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Why Not Always Observe at Maximum Resolution with a Radio Telescope Interferometer?

18 May 2014, 11:35 UTC
Why Not Always Observe at Maximum Resolution with a Radio Telescope Interferometer?
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Question: Best angular resolution is achieved with the NRAO dishes at their maximum separation. I do not understand why less than maximum separation is often used. Can you please give some examples of projects done at NRAO which actually benefited from less than best angular resolution.
I am an astronomer, although I work at visible light wavelengths with no familiarity with radio telescopes. But I should be able to understand the technical language of what you are observing far beyond the solar system.
Thank you for your service.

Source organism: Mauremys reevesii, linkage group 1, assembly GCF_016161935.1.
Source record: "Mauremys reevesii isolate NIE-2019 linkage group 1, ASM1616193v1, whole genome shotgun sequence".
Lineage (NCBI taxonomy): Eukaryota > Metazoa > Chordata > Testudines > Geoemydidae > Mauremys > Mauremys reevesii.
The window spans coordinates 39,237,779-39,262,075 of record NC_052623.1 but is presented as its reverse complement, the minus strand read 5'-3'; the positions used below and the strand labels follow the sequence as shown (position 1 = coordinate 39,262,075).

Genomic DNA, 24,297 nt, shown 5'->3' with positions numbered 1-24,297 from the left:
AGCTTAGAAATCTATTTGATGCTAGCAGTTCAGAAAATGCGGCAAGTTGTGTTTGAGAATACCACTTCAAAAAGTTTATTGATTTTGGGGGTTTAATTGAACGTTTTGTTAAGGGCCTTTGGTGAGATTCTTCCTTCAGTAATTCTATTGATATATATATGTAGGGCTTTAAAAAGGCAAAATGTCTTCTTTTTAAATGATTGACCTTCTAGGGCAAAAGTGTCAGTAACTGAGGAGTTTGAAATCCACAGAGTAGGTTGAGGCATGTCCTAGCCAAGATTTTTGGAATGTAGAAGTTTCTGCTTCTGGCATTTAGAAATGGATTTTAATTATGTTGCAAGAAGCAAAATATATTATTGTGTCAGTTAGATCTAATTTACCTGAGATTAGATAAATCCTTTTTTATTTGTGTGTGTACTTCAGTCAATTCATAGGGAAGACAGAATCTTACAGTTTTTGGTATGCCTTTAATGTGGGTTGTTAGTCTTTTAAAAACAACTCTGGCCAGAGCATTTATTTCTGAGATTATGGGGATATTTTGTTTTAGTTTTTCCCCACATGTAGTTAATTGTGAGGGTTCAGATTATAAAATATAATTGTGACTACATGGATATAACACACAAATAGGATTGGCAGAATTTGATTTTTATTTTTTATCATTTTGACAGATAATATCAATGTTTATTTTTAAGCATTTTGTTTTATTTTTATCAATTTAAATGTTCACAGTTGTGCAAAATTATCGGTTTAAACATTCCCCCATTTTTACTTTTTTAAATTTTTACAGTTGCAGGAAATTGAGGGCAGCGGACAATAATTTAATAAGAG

Sincerely yours,
Frederick Pilcher
Answer: As you correctly point out, radio telescope interferometers (or even optical interferometers) attain their highest spatial resolution when they are at their maximum separation. To understand how the separation of a telescope array elements relates to the spatial scales to which it is sensitive, consider first a single telescope. The maximum resolution attained by a single telescope is inversely proportional to the diameter of its light collecting surface (dish surface for a radio telescope, mirror for an optical telescope). You have an instrument that is sensitive to source sizes that are proportional to your spatial resolution, but nothing larger or smaller than that. If you then connect ...

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